Ripmo AF Thread

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Ripmo AF Thread
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Posted: Oct 14, 2020 at 7:53 Quote
Why not just get shorts with a zipped pocket?

Posted: Oct 14, 2020 at 8:28 Quote
Linkeds2 wrote:
WasatchEnduro wrote:
Are you looking specifically for a bag option? Can't help you there but I run a Blackburn switch wrap tool kit which I strap to the top tube and holds their multitool plus tire levers and tube. Pump is mounted by the bottle cage but I needed a Wolf Tooth B-RAD to get everything to fit with the damn cable flustercuck we have to deal with.

Best case scenario is a bag. Because I want to store my phone.

Last resort I guess would be maybe a top tube phone mount and then strap a bag to the tube like yours. Maybe that’s safer for my phone too

Leave the phone at home, get away from that thing.

Posted: Oct 14, 2020 at 8:47 Quote
T4THH wrote:
Why not just get shorts with a zipped pocket?

Do this ^^. I actually lost my phone a handful of times on a jump trail riding in shorts without zippers lol. Added zippers to them shortly after

Posted: Oct 14, 2020 at 10:44 Quote
I use my phone to track my ride on Trailforks and to navigate new trail systems. Just got a quad lock mount and case and going to try riding with it on the bar for trail riding. Won’t be using it for downhill or jump lines though. Will let you know how it works out. Cheaper to use my phone then spend a bunch on a separate wahoo/Garmin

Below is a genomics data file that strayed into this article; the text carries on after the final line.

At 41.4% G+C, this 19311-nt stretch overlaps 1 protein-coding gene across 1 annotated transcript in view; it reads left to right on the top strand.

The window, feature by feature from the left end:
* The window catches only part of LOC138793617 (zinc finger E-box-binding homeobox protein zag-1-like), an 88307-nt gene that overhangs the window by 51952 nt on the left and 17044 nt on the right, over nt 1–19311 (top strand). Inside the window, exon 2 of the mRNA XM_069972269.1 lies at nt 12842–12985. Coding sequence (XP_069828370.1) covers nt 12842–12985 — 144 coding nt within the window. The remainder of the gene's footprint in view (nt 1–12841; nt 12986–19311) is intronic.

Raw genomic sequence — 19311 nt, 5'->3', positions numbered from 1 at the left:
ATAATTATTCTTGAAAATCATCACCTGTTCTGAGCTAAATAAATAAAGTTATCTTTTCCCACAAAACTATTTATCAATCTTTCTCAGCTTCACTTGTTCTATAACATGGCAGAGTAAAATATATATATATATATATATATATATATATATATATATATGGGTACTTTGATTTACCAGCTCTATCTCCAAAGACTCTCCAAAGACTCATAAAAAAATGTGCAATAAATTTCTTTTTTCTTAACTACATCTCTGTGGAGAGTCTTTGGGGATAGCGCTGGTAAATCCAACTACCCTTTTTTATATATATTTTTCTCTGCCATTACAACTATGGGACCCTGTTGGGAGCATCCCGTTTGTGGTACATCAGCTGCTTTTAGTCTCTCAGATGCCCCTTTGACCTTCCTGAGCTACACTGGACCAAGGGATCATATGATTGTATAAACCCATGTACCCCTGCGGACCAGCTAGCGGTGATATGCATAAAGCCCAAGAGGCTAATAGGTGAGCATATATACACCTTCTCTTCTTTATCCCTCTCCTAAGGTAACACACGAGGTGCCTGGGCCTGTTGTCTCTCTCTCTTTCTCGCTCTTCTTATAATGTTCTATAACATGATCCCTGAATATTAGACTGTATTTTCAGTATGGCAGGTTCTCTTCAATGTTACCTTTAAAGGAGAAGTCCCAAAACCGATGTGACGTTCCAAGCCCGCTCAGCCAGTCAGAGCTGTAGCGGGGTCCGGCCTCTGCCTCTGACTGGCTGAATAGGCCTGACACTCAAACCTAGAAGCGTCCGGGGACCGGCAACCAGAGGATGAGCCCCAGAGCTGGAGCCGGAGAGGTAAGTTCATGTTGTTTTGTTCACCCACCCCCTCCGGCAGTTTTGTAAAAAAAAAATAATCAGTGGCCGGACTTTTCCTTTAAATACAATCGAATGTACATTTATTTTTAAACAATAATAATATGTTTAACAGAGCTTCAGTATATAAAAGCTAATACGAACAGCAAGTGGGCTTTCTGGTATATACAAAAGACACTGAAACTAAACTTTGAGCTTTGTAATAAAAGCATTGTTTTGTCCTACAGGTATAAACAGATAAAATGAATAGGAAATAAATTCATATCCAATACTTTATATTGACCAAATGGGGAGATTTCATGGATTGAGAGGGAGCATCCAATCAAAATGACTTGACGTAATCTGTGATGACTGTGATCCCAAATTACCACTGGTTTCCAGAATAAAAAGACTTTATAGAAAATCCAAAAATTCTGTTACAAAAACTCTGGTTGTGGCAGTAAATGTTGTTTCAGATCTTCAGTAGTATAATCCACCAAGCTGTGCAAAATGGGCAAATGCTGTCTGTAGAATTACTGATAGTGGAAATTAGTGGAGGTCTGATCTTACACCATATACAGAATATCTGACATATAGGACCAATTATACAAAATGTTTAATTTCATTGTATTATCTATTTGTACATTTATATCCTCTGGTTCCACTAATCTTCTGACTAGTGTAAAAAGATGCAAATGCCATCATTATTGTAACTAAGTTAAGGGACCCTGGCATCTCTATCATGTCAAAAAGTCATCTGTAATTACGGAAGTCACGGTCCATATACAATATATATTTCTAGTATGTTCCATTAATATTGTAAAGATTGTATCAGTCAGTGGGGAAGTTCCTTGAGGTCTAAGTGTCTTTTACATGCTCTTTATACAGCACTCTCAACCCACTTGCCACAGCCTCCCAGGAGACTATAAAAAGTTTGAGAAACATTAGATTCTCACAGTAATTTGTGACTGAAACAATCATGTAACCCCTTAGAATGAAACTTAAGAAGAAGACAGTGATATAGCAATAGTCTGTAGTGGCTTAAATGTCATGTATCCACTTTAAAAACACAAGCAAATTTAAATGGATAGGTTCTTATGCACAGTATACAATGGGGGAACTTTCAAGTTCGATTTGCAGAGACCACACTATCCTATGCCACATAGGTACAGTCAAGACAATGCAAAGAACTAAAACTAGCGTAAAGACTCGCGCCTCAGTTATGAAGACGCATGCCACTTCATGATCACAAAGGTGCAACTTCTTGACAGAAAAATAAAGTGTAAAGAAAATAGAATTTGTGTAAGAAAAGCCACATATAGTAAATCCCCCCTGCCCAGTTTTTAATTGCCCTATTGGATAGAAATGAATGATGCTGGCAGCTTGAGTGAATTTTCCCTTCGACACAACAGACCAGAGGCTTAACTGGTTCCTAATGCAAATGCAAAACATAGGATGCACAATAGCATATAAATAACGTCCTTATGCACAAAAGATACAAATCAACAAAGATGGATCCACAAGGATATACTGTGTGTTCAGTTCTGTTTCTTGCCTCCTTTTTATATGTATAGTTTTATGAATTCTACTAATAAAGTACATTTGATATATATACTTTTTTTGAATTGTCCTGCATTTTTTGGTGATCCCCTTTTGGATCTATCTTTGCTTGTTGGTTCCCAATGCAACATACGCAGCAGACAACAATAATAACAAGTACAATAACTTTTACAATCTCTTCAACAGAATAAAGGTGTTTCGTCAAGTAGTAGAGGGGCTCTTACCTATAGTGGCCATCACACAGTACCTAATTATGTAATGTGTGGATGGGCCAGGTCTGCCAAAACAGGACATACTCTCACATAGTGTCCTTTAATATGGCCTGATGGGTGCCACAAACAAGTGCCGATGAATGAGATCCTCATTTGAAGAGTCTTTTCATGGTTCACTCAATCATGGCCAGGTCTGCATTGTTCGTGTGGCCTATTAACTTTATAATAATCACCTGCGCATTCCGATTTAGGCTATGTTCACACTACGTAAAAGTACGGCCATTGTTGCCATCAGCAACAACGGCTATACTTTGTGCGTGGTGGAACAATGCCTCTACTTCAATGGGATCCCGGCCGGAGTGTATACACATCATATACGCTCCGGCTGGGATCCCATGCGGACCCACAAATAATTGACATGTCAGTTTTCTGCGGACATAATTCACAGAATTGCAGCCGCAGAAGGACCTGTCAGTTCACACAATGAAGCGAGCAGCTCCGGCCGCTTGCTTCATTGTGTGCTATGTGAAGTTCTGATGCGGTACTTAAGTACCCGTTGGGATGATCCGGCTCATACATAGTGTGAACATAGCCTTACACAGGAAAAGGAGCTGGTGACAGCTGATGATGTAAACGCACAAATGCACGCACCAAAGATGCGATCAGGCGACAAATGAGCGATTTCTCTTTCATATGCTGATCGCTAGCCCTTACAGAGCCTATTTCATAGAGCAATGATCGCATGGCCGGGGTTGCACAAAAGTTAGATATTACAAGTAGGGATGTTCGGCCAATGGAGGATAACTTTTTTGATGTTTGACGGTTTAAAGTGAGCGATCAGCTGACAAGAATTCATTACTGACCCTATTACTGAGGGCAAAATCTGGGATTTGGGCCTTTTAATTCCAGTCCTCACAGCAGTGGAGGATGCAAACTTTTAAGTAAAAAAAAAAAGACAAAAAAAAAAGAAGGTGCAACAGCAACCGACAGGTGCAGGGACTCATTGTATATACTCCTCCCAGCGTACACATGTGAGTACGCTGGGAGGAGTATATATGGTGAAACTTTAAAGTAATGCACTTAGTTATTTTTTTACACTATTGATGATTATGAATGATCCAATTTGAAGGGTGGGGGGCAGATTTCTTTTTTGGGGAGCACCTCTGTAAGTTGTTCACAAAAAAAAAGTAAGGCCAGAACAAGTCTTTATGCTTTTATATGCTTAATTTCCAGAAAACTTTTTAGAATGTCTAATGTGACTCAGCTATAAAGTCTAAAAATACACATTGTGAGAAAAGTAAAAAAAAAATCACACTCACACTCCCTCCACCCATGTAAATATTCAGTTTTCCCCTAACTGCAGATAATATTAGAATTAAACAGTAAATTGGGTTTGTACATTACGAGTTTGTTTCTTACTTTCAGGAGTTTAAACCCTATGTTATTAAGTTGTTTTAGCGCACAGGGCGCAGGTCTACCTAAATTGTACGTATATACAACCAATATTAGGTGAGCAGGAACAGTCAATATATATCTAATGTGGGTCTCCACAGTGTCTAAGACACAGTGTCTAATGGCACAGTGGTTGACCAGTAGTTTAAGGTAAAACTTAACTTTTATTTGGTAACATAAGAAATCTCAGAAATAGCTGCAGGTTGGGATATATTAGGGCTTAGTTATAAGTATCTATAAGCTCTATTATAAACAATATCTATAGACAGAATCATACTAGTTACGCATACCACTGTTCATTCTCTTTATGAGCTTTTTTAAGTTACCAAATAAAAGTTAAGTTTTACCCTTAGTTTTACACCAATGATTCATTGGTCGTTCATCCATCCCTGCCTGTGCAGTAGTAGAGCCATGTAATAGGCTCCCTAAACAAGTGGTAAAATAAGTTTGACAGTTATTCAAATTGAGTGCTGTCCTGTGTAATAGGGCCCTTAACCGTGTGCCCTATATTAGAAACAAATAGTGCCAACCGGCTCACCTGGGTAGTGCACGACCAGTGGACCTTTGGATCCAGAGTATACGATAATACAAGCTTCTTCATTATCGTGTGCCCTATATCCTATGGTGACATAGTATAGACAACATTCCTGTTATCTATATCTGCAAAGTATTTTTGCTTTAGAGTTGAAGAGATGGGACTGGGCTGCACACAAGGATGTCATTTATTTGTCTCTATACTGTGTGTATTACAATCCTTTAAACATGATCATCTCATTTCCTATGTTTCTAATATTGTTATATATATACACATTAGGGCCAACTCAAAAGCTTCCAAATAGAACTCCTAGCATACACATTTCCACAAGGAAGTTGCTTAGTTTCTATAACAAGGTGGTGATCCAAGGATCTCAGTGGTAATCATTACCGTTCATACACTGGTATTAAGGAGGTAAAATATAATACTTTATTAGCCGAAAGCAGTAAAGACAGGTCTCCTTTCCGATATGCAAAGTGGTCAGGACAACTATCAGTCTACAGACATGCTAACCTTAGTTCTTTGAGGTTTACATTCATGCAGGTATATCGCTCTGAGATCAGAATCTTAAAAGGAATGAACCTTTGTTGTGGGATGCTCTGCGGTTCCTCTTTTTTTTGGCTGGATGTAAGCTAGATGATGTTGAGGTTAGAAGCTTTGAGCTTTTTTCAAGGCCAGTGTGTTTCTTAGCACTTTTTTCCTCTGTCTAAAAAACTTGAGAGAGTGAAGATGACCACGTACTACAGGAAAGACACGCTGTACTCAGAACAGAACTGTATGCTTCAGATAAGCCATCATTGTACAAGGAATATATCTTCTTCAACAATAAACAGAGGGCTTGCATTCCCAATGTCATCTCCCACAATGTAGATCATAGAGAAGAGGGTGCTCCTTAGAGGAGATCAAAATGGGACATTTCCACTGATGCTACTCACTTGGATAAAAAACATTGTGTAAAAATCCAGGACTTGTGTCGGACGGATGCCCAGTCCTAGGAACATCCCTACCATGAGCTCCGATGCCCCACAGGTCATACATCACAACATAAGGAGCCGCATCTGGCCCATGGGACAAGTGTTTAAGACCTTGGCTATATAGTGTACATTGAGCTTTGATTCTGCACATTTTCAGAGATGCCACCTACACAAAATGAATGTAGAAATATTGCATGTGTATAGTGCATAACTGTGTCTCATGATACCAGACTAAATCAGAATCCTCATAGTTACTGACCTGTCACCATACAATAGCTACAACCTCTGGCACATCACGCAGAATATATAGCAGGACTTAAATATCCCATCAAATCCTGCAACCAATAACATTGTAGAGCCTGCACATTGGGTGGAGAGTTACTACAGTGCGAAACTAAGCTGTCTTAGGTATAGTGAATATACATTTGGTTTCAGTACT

Posted: Oct 14, 2020 at 11:39 Quote
Branmuffin wrote:
Linkeds2 wrote:
WasatchEnduro wrote:
Are you looking specifically for a bag option? Can't help you there but I run a Blackburn switch wrap tool kit which I strap to the top tube and holds their multitool plus tire levers and tube. Pump is mounted by the bottle cage but I needed a Wolf Tooth B-RAD to get everything to fit with the damn cable flustercuck we have to deal with.

Best case scenario is a bag. Because I want to store my phone.

Last resort I guess would be maybe a top tube phone mount and then strap a bag to the tube like yours. Maybe that’s safer for my phone too

Leave the phone at home, get away from that thing.


honestly bring a map and a nokia 3310 Lol

Posted: Oct 14, 2020 at 11:45 Quote
Branmuffin wrote:
Linkeds2 wrote:
WasatchEnduro wrote:
Are you looking specifically for a bag option? Can't help you there but I run a Blackburn switch wrap tool kit which I strap to the top tube and holds their multitool plus tire levers and tube. Pump is mounted by the bottle cage but I needed a Wolf Tooth B-RAD to get everything to fit with the damn cable flustercuck we have to deal with.

Best case scenario is a bag. Because I want to store my phone.

Last resort I guess would be maybe a top tube phone mount and then strap a bag to the tube like yours. Maybe that’s safer for my phone too

Leave the phone at home, get away from that thing.

Yea, no lol. It’s 2020 so if something happens to me then I need to be able to call somebody. I can assure you, I’m not facebooking when riding.